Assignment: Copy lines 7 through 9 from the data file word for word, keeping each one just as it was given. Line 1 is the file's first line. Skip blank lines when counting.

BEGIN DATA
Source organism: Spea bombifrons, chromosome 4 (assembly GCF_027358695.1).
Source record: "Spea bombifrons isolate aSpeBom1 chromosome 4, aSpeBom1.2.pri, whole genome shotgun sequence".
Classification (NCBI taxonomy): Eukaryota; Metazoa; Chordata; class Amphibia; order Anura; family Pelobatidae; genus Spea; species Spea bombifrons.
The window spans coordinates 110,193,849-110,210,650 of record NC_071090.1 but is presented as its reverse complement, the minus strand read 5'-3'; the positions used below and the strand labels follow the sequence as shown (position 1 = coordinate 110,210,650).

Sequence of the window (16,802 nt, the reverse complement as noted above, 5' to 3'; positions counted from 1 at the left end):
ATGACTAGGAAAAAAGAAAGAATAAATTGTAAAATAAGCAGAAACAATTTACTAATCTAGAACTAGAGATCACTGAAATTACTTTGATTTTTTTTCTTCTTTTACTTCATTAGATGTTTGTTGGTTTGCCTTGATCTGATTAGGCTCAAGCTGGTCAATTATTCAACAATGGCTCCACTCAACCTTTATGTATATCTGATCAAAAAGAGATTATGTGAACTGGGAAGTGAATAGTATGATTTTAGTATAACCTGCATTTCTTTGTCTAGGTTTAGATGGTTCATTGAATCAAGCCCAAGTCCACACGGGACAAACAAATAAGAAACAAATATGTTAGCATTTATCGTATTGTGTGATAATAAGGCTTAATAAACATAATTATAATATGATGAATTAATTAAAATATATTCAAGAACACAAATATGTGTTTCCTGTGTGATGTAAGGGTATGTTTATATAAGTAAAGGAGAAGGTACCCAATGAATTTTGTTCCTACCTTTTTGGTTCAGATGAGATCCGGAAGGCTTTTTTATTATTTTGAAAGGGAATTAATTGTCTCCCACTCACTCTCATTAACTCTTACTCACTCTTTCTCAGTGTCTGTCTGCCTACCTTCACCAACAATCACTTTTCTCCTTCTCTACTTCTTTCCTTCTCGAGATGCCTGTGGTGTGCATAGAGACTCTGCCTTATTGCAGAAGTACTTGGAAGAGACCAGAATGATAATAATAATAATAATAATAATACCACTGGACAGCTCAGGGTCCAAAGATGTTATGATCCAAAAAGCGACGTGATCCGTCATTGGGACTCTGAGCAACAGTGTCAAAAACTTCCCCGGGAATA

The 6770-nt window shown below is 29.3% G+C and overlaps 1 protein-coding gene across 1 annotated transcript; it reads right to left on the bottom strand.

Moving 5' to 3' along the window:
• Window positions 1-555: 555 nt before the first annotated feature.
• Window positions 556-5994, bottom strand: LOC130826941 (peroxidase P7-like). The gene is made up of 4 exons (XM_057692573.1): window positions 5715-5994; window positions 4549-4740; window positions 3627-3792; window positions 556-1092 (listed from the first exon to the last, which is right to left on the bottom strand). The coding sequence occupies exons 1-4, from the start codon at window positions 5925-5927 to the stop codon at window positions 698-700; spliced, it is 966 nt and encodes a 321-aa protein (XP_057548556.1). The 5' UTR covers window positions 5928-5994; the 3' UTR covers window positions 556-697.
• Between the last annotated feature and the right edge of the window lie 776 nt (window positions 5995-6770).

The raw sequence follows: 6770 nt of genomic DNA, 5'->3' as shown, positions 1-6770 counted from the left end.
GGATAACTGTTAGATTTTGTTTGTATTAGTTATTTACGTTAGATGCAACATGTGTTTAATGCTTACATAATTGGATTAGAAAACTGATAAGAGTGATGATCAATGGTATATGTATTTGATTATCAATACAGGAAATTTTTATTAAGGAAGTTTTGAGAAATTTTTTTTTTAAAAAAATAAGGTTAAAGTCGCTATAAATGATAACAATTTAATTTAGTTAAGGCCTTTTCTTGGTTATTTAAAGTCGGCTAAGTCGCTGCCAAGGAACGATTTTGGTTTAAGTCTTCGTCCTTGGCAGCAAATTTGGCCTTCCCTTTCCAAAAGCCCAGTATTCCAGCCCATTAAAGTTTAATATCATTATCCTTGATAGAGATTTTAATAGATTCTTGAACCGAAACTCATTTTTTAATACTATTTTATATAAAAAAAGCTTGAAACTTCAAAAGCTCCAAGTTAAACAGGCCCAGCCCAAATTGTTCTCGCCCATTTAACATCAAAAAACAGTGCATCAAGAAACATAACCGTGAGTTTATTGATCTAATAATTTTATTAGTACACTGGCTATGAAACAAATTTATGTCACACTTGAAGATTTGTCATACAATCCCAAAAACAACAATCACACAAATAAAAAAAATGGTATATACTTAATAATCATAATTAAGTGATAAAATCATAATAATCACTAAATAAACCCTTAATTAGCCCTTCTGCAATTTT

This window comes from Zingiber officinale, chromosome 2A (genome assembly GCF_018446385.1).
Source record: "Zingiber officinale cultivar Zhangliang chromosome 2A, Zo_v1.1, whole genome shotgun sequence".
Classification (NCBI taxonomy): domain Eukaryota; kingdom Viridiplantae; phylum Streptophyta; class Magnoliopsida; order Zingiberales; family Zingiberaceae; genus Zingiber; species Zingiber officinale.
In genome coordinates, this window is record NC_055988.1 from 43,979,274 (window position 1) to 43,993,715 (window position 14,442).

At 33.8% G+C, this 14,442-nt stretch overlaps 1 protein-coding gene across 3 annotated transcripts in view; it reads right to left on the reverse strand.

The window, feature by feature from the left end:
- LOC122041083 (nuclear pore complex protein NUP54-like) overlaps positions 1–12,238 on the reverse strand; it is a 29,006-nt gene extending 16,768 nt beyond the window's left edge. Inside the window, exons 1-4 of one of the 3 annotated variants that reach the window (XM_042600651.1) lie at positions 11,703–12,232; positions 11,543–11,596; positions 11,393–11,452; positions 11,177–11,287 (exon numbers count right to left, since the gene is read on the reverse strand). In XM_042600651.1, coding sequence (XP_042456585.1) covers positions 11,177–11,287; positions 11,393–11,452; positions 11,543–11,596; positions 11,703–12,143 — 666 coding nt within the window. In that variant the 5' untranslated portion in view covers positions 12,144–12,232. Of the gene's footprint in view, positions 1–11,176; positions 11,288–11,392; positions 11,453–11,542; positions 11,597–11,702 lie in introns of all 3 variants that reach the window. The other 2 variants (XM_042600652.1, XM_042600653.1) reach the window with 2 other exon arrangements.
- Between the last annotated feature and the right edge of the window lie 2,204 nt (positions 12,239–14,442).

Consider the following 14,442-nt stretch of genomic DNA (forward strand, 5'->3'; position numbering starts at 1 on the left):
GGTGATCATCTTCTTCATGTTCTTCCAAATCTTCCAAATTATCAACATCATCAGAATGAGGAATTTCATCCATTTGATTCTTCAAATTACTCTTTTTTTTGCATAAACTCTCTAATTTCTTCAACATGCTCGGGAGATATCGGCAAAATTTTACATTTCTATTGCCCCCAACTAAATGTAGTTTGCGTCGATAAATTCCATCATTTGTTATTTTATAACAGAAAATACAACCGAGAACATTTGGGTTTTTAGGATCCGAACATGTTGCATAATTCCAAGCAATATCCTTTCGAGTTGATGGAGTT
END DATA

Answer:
The 6770-nt window shown below is 29.3% G+C and overlaps 1 protein-coding gene across 1 annotated transcript; it reads right to left on the bottom strand.

Moving 5' to 3' along the window:
• Window positions 1-555: 555 nt before the first annotated feature.